Castilla y Leon is not only the largest region of Spain, but as well the largest region of all the European Union.It consists of 9 provinces, ans it is located in the centre of Spain. The elevated plain is limited by the the mountain ranges Sistema Iberico to the east, Cordillera Central to the south, Cordillera Cantabrica to the north and by Duero river towards Portugal.
Castilla y Leon came together in 1983, when the regions of Castilla la Vieja and Leon were united. Both have been central areas of Spanish medieval history, and the importance during that epoch is still evident in many cathedrals, monasteries, castles and fortificated towns, many of which are preserved in perfect state. Apart of its great monumental patrimony, Castilla y Leon offers as well natural parks and kilometers of practically virginal nature, with woods of oaks and cork-oaks.
Gastronomy is distinguished by excellent meat, in particular of lamb, and vegetables like the famous creamy beans of Avila. Artisany and popular celebrations show a rich and varied folklore, often of archaical roots and almost unknown to a wider public.
Salamancas great historical importance is due to its University, one of the oldest of Europe. It is a city of outstanding beauty and rich cultural heritage.
Segovias most famous monument is certainly its colossal Roman aquaeductus which dominates all the town. Additional attractions include the Alcazar and the Gothic cathedral.
A beautiful historic town, entirely enclosed by impressive Romanesque walls.
A monumental town well worth a visit. The famous cathedral,one of the greatest examples of Gothic style in Spain, is its most outstanding attraction.
Formerly the capital of the region, it gave its name to the Community. The citys most famous monuments are its great Gothic cathedral, the church Basilica de San Isidoro with valuable Romanesque frescoes in its crypt, and the San Marcos monastery of Renaissance period. Close to Leon you may visit the legendary Roman gold mines Las Medulas.
Zamora is a beautiful medieval town with a magnificent cathedral and several great Romanesque churches. Nearby there are the 8th century Visigothic church San Pedro de la Nave, and Lago de Sanabria, the largest lake of Spain and the only one of glacial origins.
The capital of Castilla y Leon has one of the most important sculpture museums of all Spain, and the famous Easter week processions are of great touristical interest. The city itself is monumental, and in its surroundings there are innumerable castles. It is said that in Valladolid the most correct Castilian Spanish is spoken.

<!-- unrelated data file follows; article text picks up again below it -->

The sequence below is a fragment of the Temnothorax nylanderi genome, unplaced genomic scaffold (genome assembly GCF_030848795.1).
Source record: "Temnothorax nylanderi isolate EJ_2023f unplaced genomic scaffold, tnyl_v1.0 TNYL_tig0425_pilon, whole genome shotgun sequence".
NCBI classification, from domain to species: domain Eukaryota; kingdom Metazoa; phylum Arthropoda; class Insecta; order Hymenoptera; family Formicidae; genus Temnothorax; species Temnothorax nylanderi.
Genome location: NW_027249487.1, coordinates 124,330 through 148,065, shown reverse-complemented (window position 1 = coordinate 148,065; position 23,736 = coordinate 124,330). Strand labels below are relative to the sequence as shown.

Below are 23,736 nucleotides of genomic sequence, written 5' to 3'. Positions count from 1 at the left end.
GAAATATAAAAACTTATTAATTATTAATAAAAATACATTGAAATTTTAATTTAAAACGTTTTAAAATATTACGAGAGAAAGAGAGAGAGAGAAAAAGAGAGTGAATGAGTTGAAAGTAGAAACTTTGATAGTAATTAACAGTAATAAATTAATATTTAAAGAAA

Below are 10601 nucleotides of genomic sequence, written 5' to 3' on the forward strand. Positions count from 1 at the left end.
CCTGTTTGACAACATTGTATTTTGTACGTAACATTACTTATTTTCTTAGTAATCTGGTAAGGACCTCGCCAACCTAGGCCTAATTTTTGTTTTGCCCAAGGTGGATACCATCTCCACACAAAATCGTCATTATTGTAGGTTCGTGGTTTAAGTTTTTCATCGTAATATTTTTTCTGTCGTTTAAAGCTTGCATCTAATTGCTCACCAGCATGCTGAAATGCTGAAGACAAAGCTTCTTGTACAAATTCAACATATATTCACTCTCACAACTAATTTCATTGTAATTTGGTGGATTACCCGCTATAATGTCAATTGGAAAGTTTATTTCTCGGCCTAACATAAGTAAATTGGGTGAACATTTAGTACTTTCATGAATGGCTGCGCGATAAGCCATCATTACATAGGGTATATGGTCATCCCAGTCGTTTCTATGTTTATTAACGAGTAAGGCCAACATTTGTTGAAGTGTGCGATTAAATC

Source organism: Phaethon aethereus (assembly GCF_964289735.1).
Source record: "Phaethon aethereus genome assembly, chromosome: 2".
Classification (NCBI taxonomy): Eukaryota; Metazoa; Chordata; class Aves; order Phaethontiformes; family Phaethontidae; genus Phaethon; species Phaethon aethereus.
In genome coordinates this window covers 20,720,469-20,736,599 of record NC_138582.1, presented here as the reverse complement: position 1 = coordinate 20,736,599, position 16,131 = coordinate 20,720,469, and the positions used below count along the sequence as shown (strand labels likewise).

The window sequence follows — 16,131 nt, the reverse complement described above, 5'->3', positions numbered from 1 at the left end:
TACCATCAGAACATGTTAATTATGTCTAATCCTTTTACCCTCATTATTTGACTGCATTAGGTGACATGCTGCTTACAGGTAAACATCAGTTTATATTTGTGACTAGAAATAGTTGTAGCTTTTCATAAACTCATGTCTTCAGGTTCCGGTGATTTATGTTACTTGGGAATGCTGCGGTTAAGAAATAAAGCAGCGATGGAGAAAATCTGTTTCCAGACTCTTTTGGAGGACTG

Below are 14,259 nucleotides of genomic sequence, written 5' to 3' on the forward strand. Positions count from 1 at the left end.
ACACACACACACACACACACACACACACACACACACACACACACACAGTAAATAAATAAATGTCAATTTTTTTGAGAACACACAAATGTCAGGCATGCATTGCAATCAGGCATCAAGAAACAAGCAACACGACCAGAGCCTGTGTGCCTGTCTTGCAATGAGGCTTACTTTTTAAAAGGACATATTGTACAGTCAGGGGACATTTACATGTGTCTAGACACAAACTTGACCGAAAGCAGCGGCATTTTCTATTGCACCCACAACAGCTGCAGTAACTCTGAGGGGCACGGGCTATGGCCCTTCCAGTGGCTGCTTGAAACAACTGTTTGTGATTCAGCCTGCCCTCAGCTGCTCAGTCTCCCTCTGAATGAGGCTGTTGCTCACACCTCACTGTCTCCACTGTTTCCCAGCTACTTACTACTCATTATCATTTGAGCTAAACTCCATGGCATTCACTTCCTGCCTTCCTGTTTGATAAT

In Soria, located at Duero river, you should pay special attention to the magnificent Romanesque churches.
Palencia is a medieval town with outstanding Romanesque monuments. Among the major attractions are the beautiful cathedral and the interesting archaeological museum.
The cuisine of Castile and Leon borders between traditional recipes, which keep intact original dishes and ingredients, and the newly designed cuisine that prevails in most European countries.
Due to the large geographical area and, crucially, the landscape and cultural diversity of the region, the variety of popular recipes is very great.
Each County has its particular cuisine that has at least two or three generations of tradition. Dishes such as baked trout remain unchanged since there creation 300 years ago. This is a feature that
characterizes the strength of the cuisine of Castile and Leon.
Specialities of the cuisine of Castile and Leon include roast lamb, suckling pig trout and goat dishes. Fresh beef and veal, are also popular, as the pastures of Castile and Leon support the largest cattle stocks in Spain, and retain many of the indigenous breeds.
Many local sausages and cheeses are produced. Game birds and domestic fowl make up the ingredients of many dishes too.
The cuisine of Castile and Leon also embraces frog legs, snails, beef jerky, horse meat and a long list of vegetables.
The dominant climate in Castile and Leon is a
typically continental Mediterranean one. In the mountains this means cooler weather. The region benefits from ample annual rainfall, and is very productive in agricultural terms. The mountains can be quite snowy in the winter, and there are several ski resorts. The Duero Valley has long fine summers, perfect for wine production. On the higher plains summer temperatures soar.